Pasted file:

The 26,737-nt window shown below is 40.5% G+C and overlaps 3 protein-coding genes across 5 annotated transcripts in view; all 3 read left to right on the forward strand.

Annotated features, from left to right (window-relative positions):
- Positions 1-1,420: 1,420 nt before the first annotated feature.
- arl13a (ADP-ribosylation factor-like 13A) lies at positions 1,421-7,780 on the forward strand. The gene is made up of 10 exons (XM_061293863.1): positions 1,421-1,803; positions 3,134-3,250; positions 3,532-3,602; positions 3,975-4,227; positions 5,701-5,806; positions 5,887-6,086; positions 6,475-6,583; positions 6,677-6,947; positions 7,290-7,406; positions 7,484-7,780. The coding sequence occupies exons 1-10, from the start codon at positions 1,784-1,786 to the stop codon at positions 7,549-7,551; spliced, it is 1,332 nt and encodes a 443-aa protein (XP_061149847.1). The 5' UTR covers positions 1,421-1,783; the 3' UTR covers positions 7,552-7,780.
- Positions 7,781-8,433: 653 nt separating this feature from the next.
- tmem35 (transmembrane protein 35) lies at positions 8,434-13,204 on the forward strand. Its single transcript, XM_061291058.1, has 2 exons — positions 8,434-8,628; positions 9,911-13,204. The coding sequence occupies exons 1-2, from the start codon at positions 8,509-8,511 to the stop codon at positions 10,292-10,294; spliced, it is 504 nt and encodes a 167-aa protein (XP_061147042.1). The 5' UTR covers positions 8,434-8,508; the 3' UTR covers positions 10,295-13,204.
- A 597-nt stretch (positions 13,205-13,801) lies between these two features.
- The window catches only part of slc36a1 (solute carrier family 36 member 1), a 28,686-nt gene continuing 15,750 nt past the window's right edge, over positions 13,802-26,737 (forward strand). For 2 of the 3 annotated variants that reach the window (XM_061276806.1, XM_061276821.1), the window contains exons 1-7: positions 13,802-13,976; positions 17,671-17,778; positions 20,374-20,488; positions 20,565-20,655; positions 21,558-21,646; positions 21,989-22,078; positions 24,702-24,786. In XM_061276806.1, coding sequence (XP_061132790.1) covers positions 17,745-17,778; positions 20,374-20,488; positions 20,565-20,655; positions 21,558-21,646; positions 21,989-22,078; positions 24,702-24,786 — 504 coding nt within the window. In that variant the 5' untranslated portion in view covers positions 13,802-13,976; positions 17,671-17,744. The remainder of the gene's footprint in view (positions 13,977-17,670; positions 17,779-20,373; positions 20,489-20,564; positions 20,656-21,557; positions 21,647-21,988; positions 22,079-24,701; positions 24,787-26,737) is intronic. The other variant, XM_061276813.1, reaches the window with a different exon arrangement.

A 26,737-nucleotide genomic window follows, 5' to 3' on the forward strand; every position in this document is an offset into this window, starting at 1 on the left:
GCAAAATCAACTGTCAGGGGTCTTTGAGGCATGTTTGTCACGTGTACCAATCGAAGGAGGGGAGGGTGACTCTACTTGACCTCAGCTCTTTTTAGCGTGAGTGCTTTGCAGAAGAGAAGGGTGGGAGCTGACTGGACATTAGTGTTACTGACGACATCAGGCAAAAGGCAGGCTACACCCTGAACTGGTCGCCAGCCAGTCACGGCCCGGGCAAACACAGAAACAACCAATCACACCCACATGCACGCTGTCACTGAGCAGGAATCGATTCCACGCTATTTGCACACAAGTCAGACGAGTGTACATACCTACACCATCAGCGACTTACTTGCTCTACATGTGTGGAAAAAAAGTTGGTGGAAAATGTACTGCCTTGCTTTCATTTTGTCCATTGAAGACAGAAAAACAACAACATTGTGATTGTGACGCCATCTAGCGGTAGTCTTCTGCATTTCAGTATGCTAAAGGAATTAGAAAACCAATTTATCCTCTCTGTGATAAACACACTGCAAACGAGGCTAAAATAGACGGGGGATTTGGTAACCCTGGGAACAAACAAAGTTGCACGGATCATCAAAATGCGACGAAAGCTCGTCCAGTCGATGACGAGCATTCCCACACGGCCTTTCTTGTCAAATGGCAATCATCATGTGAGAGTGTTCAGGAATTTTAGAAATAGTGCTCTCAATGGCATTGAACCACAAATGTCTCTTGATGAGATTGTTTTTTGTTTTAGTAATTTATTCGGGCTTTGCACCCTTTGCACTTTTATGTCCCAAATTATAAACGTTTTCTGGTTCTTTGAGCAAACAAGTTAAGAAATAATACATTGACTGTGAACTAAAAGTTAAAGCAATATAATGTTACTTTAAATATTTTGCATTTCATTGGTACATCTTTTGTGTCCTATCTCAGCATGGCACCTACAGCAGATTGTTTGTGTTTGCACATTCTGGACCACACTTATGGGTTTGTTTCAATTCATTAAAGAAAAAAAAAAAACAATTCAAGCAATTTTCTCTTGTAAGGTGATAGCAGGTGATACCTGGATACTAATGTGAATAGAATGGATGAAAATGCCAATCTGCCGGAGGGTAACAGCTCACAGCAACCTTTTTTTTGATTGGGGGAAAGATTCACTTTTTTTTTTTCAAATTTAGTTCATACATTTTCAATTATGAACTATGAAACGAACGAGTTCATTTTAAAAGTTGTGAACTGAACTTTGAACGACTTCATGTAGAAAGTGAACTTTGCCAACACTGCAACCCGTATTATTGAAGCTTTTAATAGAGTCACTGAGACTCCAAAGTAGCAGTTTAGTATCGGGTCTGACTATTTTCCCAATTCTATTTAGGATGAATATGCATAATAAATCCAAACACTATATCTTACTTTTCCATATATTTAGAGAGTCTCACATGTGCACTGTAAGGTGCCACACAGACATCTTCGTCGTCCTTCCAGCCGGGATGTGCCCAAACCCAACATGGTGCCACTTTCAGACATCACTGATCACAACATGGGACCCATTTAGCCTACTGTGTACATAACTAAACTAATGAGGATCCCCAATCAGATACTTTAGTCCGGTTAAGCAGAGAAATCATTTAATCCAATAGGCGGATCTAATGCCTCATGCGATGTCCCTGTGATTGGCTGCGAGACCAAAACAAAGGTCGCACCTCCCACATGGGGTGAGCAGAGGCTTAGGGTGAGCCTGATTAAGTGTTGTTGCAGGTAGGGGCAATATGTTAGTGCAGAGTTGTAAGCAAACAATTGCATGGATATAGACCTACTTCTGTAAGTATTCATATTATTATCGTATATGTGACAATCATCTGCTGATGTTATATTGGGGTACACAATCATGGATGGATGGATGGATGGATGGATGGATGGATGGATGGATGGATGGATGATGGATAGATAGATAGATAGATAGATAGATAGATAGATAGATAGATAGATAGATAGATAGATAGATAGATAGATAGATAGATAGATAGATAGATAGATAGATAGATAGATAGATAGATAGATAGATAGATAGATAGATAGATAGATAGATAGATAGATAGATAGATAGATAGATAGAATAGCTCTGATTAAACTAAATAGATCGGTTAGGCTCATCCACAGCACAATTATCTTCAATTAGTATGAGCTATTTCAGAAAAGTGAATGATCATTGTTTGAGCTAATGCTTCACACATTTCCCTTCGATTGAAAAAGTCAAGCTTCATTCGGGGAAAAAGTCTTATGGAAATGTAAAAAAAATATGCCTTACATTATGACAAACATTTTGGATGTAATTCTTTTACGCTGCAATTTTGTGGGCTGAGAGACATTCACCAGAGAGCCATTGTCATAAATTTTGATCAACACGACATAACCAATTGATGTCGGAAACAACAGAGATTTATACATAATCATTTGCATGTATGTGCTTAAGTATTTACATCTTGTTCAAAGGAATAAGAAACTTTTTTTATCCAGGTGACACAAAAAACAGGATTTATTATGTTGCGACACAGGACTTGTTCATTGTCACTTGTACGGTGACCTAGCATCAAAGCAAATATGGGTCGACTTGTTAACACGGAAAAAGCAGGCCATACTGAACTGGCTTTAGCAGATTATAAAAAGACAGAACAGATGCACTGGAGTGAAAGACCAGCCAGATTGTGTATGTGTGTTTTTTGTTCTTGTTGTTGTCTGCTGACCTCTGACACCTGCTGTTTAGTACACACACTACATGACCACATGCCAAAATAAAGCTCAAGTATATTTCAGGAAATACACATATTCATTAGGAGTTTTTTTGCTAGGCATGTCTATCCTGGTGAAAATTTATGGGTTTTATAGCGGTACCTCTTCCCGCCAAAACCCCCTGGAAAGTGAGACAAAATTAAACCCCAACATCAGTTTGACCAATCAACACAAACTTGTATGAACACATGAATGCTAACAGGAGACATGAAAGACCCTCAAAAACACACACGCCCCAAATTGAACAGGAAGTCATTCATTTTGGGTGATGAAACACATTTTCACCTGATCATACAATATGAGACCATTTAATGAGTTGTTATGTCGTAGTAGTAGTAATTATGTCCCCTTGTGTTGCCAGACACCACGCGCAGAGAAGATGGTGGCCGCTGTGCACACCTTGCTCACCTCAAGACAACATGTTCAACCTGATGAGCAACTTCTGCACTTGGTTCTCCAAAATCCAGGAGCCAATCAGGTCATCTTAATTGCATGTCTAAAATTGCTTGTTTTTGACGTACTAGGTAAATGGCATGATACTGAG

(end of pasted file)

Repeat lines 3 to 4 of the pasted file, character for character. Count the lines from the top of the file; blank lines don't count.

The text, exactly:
- Positions 1-1,420: 1,420 nt before the first annotated feature.
- arl13a (ADP-ribosylation factor-like 13A) lies at positions 1,421-7,780 on the forward strand. The gene is made up of 10 exons (XM_061293863.1): positions 1,421-1,803; positions 3,134-3,250; positions 3,532-3,602; positions 3,975-4,227; positions 5,701-5,806; positions 5,887-6,086; positions 6,475-6,583; positions 6,677-6,947; positions 7,290-7,406; positions 7,484-7,780. The coding sequence occupies exons 1-10, from the start codon at positions 1,784-1,786 to the stop codon at positions 7,549-7,551; spliced, it is 1,332 nt and encodes a 443-aa protein (XP_061149847.1). The 5' UTR covers positions 1,421-1,783; the 3' UTR covers positions 7,552-7,780.